“Some Local Folk Usages:
- Algonquins use the bark infusion (scraped upward) as emetic, (scraped downward) as purgative (DEM)
- Carrier, Cherokee, Gitskan, Iroqiois and Ojibwa use bark or root as emetic (DEM; HNI)
- Cherokee used berry tea for rheumatism, the floral tea as diaphoretic, and other parts in decoctions and salves for dermatosis, dropsy, infection, fever, nephrosis (DEM)
- Menominee use dried flowers for fever (AUS)
- Meskwaki use inner bark of young stalks as a purgative, bark infusion as diuretic, expectorant, and for difficult childbirth, and as a fly and insect repellent
- Micmac use bark, berries, and flowers as emetic, purgative and soporific
- Penobscot Indians reportedly use the elder for cancer, Georgians using the branches (JLH)
- Seminole use root bark decoction as emetic and purgative, for stomachache (DEM)”
For a demonstration on how to make homemade elderberry syrup and other herbal remedies, come to our “Growing Your Immunity” workshop in the garden on Saturday October 6 from 1-4 pm. Email email@example.com if you interested.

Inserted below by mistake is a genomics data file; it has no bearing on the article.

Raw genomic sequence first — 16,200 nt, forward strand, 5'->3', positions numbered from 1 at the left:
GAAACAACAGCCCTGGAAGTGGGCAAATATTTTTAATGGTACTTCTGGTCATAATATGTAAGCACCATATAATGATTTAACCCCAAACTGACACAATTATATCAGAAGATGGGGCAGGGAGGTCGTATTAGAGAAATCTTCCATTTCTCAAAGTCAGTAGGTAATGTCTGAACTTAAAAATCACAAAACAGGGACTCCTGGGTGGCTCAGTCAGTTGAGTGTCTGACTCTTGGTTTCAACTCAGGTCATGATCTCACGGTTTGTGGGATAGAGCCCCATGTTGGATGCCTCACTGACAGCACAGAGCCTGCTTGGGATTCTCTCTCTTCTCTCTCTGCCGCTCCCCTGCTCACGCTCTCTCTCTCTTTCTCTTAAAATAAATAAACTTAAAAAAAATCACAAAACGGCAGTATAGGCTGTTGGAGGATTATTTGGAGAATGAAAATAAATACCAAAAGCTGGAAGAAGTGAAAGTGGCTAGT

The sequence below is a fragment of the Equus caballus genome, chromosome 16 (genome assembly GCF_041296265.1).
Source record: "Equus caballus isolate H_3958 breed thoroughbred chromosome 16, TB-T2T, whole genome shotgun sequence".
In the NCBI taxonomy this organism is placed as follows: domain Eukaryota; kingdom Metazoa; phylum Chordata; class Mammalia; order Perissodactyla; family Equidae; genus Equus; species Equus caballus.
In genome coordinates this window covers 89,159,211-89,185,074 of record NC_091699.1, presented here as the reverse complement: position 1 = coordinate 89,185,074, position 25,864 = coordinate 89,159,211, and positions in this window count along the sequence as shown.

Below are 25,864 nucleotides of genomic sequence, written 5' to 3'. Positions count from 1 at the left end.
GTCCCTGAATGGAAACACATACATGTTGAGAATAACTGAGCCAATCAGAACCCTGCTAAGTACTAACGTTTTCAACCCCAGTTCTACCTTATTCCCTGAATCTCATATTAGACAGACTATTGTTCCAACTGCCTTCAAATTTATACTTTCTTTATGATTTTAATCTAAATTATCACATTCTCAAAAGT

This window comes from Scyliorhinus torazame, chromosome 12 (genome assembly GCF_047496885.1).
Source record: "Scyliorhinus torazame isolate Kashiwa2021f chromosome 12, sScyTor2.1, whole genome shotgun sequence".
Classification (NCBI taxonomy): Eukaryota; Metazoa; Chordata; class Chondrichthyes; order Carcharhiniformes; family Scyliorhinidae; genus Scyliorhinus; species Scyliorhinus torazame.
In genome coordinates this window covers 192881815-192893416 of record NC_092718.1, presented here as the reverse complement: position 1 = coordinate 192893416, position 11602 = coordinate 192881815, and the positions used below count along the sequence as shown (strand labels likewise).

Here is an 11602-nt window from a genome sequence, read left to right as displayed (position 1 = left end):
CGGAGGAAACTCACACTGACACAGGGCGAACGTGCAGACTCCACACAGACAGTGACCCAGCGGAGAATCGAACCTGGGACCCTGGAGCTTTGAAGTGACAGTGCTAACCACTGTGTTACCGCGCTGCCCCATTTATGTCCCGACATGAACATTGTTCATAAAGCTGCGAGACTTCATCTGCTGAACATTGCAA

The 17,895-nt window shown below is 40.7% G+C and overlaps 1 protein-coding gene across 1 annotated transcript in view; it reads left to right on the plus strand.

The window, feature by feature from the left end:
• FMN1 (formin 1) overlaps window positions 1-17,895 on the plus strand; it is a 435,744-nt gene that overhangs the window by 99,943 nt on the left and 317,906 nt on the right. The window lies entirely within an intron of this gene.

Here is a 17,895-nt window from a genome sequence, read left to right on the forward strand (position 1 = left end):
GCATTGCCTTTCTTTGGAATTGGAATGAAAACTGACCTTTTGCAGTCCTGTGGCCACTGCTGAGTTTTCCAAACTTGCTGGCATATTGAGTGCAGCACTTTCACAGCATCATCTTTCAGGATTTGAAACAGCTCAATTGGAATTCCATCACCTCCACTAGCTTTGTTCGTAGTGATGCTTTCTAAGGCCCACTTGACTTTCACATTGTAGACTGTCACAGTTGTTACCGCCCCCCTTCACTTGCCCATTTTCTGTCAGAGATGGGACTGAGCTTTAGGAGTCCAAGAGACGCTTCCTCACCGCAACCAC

3 sept 2012 ~ Garden Director’s notes on respecting her Elders:
Sitting here on this end of Labor Day evening with the late summer sounds of katydids, snowy tree crickets, and a distant great horned owl wafting in my window. I had hoped to write this blog earlier in the week, but instead have been harboring a late summer illness. Fluctuating flu like symptoms, laryngitis, intense pressure headaches, nausea, cough, and aches have been with me almost a week. Since I spend so much time outdoors and have been bitten repeatedly by mosquitoes, these symptoms could be caused by the West Nile virus, an influenza virus, the common cold virus, or worse yet, the spirochetes of Lyme’s Disease. Regardless the source of my illness, I have been reaching for Elder flower tea, elderberry syrup, and elderberry sub lingual lozenges to help combat these ails. Recent research suggests that elderberries help curtail the influenza virus from adhering to cells. Herbals also recommend Elder flowers for fevers and colds. I figure that I made it to this place in human history not only by procreation, good decision making and smarts, adequate food and shelter, the virtue of my ancestors’ ability to withstand and evolve with microbes, but also from plant medicines of the earth. My plant medicine arsenal of elderberries and Elder flowers is based on modern science and thousands of years of human experience.